Apart from the fact it will make innocent people homeless, apart from the fact it will get even more people killed & apart from the fact it is unworkable on a practical or legal level, it would do nothing at all to reduce knife crime. Anyone suggesting this is dangerously stupid.

And in reply to me

Yep. And if a family member *does* give evidence of knife crime the whole family is likely at risk, meaning they’d all need rehousing, placing a bigger burden on already overstretched services. It wouldn’t survive five minutes contact with the real world.

And this is of course quite right. Mr Rodwell is demanding that parents put their children at severe risk, and indeed the rest of the family, or get evicted (or at least believe that they may be).

According to the Guardian

Rodwell said the council would offer support in the first instance but that if parents declined, the authorities were “likely to view them as part of the problem”.

Assuming ‘support’ means moving people if they are in danger, firstly, the council simply does not have the resources or accommodation to do this, and secondly, for heaven’s sake, councils take 7 years to fix a leak in a tenant’s flat. How quick and responsive are people going to believe they are going to be in assessing danger and moving people to a safe location? Seriously? Otherwise Barking’s homeless unit would be looking at a lot of ‘not reasonable to remain’ homeless applications, which it has no way of dealing with.

So, having established that this is stupid in law, and stupid as a threat, where does that leave us with ‘rising star’ Mr Rodwell?

Either he has taken legal advice on whether the council can do this (to which the answer from any competent lawyer would be no), or he hasn’t.

If he has taken advice, he knows that this is pure posturing, self publicity and noise. But it does have the real threat that Barking tenants might believe him – tenants, like local councillors, are often not aware of the intricacies of the Housing Act 1985 – and tenants acting on the basis that the threat might be real would have all the bad consequences, for them and also for the council, of the position being real. People’s lives would be at risk, and the council simply could not possibly manage to safeguard them or move them, even if its entire allocation and transfer system broke down as a result.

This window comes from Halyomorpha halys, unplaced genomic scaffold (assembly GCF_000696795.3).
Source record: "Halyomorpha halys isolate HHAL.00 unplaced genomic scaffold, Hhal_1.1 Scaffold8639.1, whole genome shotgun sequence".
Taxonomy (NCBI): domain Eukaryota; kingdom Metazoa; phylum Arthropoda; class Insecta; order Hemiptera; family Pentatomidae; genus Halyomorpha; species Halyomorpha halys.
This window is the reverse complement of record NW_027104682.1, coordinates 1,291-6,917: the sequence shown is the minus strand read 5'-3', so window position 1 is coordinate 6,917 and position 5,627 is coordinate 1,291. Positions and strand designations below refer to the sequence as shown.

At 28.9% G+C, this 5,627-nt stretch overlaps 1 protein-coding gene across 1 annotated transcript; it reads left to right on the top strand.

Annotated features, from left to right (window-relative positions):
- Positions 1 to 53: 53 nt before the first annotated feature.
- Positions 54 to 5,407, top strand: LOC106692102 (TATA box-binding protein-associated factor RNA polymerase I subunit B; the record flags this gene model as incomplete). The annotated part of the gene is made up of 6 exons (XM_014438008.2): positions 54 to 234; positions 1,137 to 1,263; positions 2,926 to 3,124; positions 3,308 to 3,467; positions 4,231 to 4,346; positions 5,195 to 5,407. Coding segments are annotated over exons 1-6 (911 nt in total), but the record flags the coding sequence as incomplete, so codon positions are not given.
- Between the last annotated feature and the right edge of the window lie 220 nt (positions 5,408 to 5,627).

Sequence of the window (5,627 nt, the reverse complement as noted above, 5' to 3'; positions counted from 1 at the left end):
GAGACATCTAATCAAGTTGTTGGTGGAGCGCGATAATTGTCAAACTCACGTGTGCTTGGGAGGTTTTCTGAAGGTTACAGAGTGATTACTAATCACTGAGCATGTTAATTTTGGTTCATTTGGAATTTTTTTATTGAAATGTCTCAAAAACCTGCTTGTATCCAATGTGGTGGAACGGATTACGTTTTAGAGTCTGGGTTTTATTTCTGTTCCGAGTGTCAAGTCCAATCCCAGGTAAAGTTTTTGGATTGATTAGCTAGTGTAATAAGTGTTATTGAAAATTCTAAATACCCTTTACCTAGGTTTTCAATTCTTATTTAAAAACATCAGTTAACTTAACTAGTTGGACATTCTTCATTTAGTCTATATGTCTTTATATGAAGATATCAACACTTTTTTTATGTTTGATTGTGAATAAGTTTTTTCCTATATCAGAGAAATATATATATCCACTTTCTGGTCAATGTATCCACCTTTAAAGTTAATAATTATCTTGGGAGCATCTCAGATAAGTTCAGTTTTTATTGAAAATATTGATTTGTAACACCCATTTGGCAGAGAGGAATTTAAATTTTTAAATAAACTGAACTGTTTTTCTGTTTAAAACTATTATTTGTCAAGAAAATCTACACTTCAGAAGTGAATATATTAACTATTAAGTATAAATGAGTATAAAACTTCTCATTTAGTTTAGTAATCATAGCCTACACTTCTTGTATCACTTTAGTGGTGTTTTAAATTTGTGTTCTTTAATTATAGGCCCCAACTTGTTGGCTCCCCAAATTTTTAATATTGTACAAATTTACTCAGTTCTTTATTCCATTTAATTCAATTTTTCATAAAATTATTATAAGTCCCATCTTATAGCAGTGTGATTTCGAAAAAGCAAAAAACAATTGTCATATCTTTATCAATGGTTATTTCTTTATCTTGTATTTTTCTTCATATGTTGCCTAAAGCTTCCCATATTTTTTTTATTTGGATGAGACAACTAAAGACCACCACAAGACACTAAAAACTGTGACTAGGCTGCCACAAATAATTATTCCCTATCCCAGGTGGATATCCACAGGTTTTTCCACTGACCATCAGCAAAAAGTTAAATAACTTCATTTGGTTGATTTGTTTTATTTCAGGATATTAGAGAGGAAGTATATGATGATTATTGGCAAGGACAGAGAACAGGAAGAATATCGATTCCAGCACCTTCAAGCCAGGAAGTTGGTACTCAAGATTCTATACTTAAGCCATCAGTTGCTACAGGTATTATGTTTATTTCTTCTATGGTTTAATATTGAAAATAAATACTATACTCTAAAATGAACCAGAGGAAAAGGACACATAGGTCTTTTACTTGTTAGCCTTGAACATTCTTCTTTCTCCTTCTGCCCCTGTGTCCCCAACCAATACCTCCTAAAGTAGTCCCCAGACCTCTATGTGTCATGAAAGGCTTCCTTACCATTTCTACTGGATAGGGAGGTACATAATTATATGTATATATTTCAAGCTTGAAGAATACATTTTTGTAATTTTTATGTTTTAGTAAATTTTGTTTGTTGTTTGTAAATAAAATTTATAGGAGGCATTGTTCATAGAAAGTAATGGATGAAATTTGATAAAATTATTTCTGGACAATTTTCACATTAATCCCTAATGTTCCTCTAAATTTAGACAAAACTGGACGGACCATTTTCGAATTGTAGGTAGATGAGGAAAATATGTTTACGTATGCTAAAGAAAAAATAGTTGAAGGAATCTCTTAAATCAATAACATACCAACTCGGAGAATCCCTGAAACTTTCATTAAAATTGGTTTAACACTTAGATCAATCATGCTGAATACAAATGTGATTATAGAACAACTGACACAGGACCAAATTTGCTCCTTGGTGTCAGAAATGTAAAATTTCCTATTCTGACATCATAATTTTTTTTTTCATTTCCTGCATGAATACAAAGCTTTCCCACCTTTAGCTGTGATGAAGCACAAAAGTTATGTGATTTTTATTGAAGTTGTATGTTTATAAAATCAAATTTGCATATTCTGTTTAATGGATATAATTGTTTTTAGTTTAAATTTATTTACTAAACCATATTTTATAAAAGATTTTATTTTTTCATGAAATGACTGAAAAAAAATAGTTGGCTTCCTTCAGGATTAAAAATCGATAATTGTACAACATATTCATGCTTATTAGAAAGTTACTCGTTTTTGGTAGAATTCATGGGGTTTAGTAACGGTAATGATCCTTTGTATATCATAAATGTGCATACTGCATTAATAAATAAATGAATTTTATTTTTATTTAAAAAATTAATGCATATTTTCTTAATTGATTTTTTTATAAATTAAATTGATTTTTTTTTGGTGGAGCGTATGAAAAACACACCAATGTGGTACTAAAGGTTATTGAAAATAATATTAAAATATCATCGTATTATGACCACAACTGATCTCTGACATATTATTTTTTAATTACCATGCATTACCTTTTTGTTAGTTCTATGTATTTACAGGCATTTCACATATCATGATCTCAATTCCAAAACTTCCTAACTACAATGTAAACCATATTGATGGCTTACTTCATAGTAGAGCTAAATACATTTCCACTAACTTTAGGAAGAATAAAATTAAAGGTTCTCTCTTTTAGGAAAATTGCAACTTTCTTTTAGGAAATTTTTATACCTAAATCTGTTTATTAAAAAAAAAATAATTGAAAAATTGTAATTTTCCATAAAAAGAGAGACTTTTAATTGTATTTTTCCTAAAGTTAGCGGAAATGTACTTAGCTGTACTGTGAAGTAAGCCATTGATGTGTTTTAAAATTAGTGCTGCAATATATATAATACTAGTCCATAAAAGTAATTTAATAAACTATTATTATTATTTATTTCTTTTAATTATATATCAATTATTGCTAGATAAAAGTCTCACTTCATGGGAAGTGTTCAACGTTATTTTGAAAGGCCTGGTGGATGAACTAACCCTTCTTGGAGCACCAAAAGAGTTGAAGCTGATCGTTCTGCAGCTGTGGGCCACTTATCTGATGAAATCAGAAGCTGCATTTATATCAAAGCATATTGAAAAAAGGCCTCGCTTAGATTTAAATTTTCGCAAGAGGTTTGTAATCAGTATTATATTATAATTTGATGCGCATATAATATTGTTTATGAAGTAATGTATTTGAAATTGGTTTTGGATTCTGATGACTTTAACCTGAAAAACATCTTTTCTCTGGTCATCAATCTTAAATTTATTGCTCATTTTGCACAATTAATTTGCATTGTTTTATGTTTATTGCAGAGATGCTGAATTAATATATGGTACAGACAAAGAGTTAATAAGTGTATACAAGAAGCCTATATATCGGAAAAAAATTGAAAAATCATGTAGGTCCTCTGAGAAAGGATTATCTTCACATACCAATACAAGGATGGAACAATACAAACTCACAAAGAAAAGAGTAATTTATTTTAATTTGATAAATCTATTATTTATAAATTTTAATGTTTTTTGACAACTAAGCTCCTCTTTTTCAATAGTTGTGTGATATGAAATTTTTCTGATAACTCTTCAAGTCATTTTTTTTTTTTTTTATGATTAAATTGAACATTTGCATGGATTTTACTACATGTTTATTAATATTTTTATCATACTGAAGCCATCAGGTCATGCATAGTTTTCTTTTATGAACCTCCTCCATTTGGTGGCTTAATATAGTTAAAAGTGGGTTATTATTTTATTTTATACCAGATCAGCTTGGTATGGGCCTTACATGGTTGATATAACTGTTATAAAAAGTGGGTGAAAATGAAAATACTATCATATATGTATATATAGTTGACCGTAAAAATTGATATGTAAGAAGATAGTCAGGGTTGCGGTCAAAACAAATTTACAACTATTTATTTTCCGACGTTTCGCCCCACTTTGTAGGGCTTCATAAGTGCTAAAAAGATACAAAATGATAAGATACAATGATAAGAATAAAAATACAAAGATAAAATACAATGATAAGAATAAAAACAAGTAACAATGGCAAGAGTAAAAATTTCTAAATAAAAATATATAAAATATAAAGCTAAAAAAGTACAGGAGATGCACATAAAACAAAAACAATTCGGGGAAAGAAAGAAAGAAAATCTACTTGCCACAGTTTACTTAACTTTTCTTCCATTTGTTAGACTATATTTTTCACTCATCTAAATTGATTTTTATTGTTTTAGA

If Mr Rodwell hasn’t taken advice and thinks he actually can do this, what kind of fool makes such public pronouncements without checking the legalities first? We would appear to be back to posturing, self publicity and noise again, but this time with a disregard for the law as well as for the safety of tenants.

This site has seen a long history of politicians seeking to make a name or place for themselves by making contentious (but dim-witted) proposals about social housing, from Caroline Flint, through Grant Shapps, to Brandon Lewis. There would have been more, but they weren’t in post for long enough. At a time when the importance of social housing is back on the agenda, and the widespread failures of councils as landlords is all too evident, it is a pity to see such posturing again.

In any event, for coming up with the stupidest idea, Darren Rodwell is on the Nearly Legal Naughty Step until he stops it. He gets a badge.


Naughty Step Badge




Giles Peaker is a solicitor and partner in the Housing and Public Law team at Anthony Gold Solicitors in South London. You can find him on Linkedin and on Twitter. Known as NL round these parts.


  1. Ian Narbeth

    May I nominate Durham Council for the naughty step? Among their selective licensing conditions (breach of which means the landlord can be fined) is this:

    “If the licence holder identifies any housing support needs for the tenant, they must ensure that a housing support plan, and the provision of support under the plan, are put in place for the tenant prior to the commencement of the tenancy. If any other support needs are identified, the licence holder will ensure that any necessary referrals are put in place prior to the commencement of the tenancy. ”

    It appears private sector landlords are being dragooned as unpaid social workers!

    • J

      Isn’t this an attempt to deal with the problem of abusive “exempt accommodation” providers, which led to the Supported Housing (Regulatory Oversight) Act 2023 (and which will come into force later this year / early next, creating, in effect, a bespoke licensing scheme for supported housing and avoiding having to shoe-horn it into Parts 2 and 3 HA 2004)?